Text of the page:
Benthal has come a long way since she first had to undergo brain surgery when she was just three months old.

The Riverhead community has watched as her family, with faith and love, guided their daughter through medical challenges.

When Eileen and Steve Benthal learned that their three-month-old baby Johanna needed brain surgery, it was faith and unending love that kept them strong.

Speaking to Patch in 2012, Benthal said that after 15 years and 79 surgeries, the Benthals learned that their daughter had cerebral cavernous malformation, or CCM3, a potentially fatal disease that causes vascular malformations in the brain — a disease for which there is no cure.
Johanna has now undergone more than 100 operations.

“You go a little bit forward, and then it’s backward,” Benthal said in a 2013 interview.

While the disease isn’t cancer, it spreads, Benthal said, putting pressure on the brain, with some malformations deep in the brain and useless. “They all pose a deadly risk,” Benthal said. “She wants healing.”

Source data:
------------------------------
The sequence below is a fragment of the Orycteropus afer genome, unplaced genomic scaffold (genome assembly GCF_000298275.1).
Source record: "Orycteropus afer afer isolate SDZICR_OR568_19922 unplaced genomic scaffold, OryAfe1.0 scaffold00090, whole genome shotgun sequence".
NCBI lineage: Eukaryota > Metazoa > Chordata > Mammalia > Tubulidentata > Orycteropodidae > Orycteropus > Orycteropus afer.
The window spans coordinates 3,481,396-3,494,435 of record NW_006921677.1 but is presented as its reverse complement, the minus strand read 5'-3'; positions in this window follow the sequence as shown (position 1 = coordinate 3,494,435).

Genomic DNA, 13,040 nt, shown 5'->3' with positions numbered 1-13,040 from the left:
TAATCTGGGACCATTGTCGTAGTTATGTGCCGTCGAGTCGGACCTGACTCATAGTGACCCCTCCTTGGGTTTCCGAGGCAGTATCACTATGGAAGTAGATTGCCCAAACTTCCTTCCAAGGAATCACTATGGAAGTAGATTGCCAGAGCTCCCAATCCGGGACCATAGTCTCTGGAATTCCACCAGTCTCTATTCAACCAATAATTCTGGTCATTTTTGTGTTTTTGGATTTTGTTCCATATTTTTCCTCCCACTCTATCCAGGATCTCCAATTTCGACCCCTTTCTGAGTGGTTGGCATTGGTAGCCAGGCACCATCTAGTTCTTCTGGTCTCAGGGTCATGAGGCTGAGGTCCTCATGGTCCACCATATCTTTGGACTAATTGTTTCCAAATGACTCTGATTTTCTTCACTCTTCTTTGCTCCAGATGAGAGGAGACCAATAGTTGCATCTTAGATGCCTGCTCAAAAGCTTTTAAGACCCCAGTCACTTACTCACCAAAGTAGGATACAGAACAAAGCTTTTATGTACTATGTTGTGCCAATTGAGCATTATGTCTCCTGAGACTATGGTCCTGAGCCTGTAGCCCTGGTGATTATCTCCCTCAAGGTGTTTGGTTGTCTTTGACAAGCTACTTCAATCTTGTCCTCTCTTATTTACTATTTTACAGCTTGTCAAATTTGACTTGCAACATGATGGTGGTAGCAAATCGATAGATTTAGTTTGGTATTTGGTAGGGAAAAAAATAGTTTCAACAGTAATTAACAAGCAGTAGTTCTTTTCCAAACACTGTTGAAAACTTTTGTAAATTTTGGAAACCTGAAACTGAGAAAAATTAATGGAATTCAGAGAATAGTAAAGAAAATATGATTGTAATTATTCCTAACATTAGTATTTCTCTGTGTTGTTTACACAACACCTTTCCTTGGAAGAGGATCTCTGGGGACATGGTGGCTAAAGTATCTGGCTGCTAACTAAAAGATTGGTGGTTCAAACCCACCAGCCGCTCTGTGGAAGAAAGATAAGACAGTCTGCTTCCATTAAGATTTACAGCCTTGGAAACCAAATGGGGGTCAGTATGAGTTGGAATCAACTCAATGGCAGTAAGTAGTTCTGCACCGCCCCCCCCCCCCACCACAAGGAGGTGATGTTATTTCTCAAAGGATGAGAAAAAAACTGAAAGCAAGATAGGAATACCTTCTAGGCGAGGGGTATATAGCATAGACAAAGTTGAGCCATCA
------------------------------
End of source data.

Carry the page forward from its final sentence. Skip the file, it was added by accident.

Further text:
Johanna can’t read or write fluently because of her illness, although it doesn’t stop her passion for learning, her mother said.

But despite her daughter’s challenges, faith has given her infinite strength, Benthal said. And it has brought their family, including the other children of the Benthals, David, Anna and MaryAngela, closer.

“Johanna is truly a miracle — she just defies science and reason and carries on,” Benthal said. “She has always had tremendous faith and an optimistic outlook on life. Johanna is a gift in our lives.”

To read more about Johanna’s journey and the newly formed non-profit organization, click here.

For more information about the fundraiser or to donate, click here.